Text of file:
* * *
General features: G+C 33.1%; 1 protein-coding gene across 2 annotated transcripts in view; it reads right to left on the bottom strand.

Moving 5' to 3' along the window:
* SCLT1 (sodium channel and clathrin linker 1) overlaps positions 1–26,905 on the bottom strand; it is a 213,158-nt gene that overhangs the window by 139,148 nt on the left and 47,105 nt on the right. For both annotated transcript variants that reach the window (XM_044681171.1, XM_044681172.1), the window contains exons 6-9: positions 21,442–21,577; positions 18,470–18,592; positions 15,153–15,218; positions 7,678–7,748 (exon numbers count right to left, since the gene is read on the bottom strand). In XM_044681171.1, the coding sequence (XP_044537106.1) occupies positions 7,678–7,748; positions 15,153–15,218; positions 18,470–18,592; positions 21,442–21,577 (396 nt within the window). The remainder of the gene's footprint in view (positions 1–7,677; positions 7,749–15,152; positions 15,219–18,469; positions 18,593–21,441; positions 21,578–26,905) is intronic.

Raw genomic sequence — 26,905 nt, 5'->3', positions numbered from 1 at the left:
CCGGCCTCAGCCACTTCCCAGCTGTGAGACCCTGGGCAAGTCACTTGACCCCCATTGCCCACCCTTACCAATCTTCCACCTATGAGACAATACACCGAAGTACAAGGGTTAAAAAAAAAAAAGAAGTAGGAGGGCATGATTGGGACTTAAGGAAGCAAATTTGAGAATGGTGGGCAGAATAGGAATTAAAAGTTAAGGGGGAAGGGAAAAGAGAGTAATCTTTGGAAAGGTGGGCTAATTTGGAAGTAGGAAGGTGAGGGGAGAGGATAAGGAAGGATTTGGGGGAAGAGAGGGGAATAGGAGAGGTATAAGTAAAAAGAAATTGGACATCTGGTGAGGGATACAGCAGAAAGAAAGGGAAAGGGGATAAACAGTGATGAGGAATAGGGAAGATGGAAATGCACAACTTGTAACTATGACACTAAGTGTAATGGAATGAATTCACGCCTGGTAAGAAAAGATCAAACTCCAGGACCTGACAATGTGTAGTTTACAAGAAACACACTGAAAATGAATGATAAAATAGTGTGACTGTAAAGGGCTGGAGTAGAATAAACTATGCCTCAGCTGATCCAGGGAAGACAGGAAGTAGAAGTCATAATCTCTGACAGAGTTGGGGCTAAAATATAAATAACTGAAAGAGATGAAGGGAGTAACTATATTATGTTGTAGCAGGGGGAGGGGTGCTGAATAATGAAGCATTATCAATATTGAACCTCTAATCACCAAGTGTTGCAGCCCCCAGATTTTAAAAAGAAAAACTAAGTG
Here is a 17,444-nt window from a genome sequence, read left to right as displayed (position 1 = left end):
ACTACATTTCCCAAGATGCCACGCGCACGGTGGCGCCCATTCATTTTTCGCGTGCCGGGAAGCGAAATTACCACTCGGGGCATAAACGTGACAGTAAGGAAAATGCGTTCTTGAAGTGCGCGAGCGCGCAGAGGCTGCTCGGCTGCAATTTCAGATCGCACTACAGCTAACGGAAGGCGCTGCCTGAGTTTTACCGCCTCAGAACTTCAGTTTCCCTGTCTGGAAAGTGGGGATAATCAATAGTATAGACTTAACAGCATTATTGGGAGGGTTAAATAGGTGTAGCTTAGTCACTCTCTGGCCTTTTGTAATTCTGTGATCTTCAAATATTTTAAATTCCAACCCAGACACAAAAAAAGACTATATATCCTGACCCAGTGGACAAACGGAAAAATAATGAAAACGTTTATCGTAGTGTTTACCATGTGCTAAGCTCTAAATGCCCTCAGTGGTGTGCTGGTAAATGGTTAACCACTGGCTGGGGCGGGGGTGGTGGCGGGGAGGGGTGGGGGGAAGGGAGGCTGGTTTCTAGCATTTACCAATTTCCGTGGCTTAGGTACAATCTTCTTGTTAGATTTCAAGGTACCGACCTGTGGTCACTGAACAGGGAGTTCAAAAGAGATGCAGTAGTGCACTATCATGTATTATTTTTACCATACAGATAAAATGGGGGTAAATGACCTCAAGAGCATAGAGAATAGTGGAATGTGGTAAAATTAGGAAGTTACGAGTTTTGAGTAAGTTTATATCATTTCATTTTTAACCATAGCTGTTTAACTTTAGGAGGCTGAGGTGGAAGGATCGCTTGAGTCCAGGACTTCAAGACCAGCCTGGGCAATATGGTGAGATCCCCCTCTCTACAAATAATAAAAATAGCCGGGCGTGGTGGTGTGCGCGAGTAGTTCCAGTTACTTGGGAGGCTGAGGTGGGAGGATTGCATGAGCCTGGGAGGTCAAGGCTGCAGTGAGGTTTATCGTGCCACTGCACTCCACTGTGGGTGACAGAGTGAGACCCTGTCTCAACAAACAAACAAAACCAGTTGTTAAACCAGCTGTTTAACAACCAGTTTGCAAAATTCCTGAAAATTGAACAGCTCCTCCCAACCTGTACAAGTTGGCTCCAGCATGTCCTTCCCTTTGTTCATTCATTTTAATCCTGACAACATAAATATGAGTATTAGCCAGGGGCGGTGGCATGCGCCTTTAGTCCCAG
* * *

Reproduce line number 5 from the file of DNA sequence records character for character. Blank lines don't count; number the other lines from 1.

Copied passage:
CCGGCCTCAGCCACTTCCCAGCTGTGAGACCCTGGGCAAGTCACTTGACCCCCATTGCCCACCCTTACCAATCTTCCACCTATGAGACAATACACCGAAGTACAAGGGTTAAAAAAAAAAAAGAAGTAGGAGGGCATGATTGGGACTTAAGGAAGCAAATTTGAGAATGGTGGGCAGAATAGGAATTAAAAGTTAAGGGGGAAGGGAAAAGAGAGTAATCTTTGGAAAGGTGGGCTAATTTGGAAGTAGGAAGGTGAGGGGAGAGGATAAGGAAGGATTTGGGGGAAGAGAGGGGAATAGGAGAGGTATAAGTAAAAAGAAATTGGACATCTGGTGAGGGATACAGCAGAAAGAAAGGGAAAGGGGATAAACAGTGATGAGGAATAGGGAAGATGGAAATGCACAACTTGTAACTATGACACTAAGTGTAATGGAATGAATTCACGCCTGGTAAGAAAAGATCAAACTCCAGGACCTGACAATGTGTAGTTTACAAGAAACACACTGAAAATGAATGATAAAATAGTGTGACTGTAAAGGGCTGGAGTAGAATAAACTATGCCTCAGCTGATCCAGGGAAGACAGGAAGTAGAAGTCATAATCTCTGACAGAGTTGGGGCTAAAATATAAATAACTGAAAGAGATGAAGGGAGTAACTATATTATGTTGTAGCAGGGGGAGGGGTGCTGAATAATGAAGCATTATCAATATTGAACCTCTAATCACCAAGTGTTGCAGCCCCCAGATTTTAAAAAGAAAAACTAAGTG